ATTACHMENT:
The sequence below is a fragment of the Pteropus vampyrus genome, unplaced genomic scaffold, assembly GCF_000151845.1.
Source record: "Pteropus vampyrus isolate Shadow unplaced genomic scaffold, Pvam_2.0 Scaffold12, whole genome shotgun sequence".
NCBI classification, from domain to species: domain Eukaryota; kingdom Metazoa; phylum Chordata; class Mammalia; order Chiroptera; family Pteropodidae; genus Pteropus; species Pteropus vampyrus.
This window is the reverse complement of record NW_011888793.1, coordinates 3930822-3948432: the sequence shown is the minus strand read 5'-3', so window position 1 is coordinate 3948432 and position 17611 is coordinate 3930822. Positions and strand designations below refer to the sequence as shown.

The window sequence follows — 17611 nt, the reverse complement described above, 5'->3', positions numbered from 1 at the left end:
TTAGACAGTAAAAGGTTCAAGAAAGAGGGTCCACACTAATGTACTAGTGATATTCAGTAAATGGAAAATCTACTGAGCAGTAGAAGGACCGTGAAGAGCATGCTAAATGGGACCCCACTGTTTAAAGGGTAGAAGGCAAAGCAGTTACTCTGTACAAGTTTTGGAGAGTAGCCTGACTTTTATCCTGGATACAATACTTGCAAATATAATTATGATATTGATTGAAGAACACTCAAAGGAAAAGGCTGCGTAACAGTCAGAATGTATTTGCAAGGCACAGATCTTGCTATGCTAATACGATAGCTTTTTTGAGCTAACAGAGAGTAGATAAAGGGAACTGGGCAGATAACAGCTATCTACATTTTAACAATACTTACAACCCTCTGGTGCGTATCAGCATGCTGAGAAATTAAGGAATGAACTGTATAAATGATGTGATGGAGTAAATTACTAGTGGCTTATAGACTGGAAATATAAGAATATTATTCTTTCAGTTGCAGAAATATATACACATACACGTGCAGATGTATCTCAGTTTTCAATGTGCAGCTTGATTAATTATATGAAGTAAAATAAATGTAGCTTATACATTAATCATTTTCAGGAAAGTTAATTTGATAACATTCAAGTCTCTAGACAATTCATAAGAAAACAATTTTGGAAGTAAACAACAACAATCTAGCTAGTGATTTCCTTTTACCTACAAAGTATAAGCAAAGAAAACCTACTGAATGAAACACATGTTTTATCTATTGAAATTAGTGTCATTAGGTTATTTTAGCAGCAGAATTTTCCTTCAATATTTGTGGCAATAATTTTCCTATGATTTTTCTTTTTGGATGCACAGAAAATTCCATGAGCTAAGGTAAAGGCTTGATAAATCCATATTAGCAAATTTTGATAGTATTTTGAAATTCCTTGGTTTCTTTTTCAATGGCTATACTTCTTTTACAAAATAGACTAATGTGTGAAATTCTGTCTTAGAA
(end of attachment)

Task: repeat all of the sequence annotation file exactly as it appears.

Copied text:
The sequence below is a fragment of the Pteropus vampyrus genome, unplaced genomic scaffold, assembly GCF_000151845.1.
Source record: "Pteropus vampyrus isolate Shadow unplaced genomic scaffold, Pvam_2.0 Scaffold12, whole genome shotgun sequence".
NCBI classification, from domain to species: domain Eukaryota; kingdom Metazoa; phylum Chordata; class Mammalia; order Chiroptera; family Pteropodidae; genus Pteropus; species Pteropus vampyrus.
This window is the reverse complement of record NW_011888793.1, coordinates 3930822-3948432: the sequence shown is the minus strand read 5'-3', so window position 1 is coordinate 3948432 and position 17611 is coordinate 3930822. Positions and strand designations below refer to the sequence as shown.

The window sequence follows — 17611 nt, the reverse complement described above, 5'->3', positions numbered from 1 at the left end:
TTAGACAGTAAAAGGTTCAAGAAAGAGGGTCCACACTAATGTACTAGTGATATTCAGTAAATGGAAAATCTACTGAGCAGTAGAAGGACCGTGAAGAGCATGCTAAATGGGACCCCACTGTTTAAAGGGTAGAAGGCAAAGCAGTTACTCTGTACAAGTTTTGGAGAGTAGCCTGACTTTTATCCTGGATACAATACTTGCAAATATAATTATGATATTGATTGAAGAACACTCAAAGGAAAAGGCTGCGTAACAGTCAGAATGTATTTGCAAGGCACAGATCTTGCTATGCTAATACGATAGCTTTTTTGAGCTAACAGAGAGTAGATAAAGGGAACTGGGCAGATAACAGCTATCTACATTTTAACAATACTTACAACCCTCTGGTGCGTATCAGCATGCTGAGAAATTAAGGAATGAACTGTATAAATGATGTGATGGAGTAAATTACTAGTGGCTTATAGACTGGAAATATAAGAATATTATTCTTTCAGTTGCAGAAATATATACACATACACGTGCAGATGTATCTCAGTTTTCAATGTGCAGCTTGATTAATTATATGAAGTAAAATAAATGTAGCTTATACATTAATCATTTTCAGGAAAGTTAATTTGATAACATTCAAGTCTCTAGACAATTCATAAGAAAACAATTTTGGAAGTAAACAACAACAATCTAGCTAGTGATTTCCTTTTACCTACAAAGTATAAGCAAAGAAAACCTACTGAATGAAACACATGTTTTATCTATTGAAATTAGTGTCATTAGGTTATTTTAGCAGCAGAATTTTCCTTCAATATTTGTGGCAATAATTTTCCTATGATTTTTCTTTTTGGATGCACAGAAAATTCCATGAGCTAAGGTAAAGGCTTGATAAATCCATATTAGCAAATTTTGATAGTATTTTGAAATTCCTTGGTTTCTTTTTCAATGGCTATACTTCTTTTACAAAATAGACTAATGTGTGAAATTCTGTCTTAGAA